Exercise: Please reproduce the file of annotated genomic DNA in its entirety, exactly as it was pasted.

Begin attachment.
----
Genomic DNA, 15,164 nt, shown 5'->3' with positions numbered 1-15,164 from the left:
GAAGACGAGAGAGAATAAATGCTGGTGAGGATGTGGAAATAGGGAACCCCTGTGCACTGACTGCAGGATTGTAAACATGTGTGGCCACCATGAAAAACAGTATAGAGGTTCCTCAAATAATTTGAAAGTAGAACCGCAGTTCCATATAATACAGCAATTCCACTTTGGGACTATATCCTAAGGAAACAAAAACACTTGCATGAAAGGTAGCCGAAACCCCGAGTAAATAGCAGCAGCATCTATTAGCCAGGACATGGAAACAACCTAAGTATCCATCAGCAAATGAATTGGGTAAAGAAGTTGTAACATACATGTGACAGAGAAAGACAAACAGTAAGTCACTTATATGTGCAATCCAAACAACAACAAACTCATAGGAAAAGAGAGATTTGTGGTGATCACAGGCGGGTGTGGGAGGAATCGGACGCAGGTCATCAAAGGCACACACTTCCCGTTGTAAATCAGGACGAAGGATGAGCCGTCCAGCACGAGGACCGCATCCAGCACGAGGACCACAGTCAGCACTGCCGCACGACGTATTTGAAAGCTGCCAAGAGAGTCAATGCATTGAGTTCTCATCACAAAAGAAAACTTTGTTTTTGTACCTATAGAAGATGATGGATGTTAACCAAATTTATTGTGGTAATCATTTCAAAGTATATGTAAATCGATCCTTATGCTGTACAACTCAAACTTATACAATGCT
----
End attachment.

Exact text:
Genomic DNA, 15,164 nt, shown 5'->3' with positions numbered 1-15,164 from the left:
GAAGACGAGAGAGAATAAATGCTGGTGAGGATGTGGAAATAGGGAACCCCTGTGCACTGACTGCAGGATTGTAAACATGTGTGGCCACCATGAAAAACAGTATAGAGGTTCCTCAAATAATTTGAAAGTAGAACCGCAGTTCCATATAATACAGCAATTCCACTTTGGGACTATATCCTAAGGAAACAAAAACACTTGCATGAAAGGTAGCCGAAACCCCGAGTAAATAGCAGCAGCATCTATTAGCCAGGACATGGAAACAACCTAAGTATCCATCAGCAAATGAATTGGGTAAAGAAGTTGTAACATACATGTGACAGAGAAAGACAAACAGTAAGTCACTTATATGTGCAATCCAAACAACAACAAACTCATAGGAAAAGAGAGATTTGTGGTGATCACAGGCGGGTGTGGGAGGAATCGGACGCAGGTCATCAAAGGCACACACTTCCCGTTGTAAATCAGGACGAAGGATGAGCCGTCCAGCACGAGGACCGCATCCAGCACGAGGACCACAGTCAGCACTGCCGCACGACGTATTTGAAAGCTGCCAAGAGAGTCAATGCATTGAGTTCTCATCACAAAAGAAAACTTTGTTTTTGTACCTATAGAAGATGATGGATGTTAACCAAATTTATTGTGGTAATCATTTCAAAGTATATGTAAATCGATCCTTATGCTGTACAACTCAAACTTATACAATGCT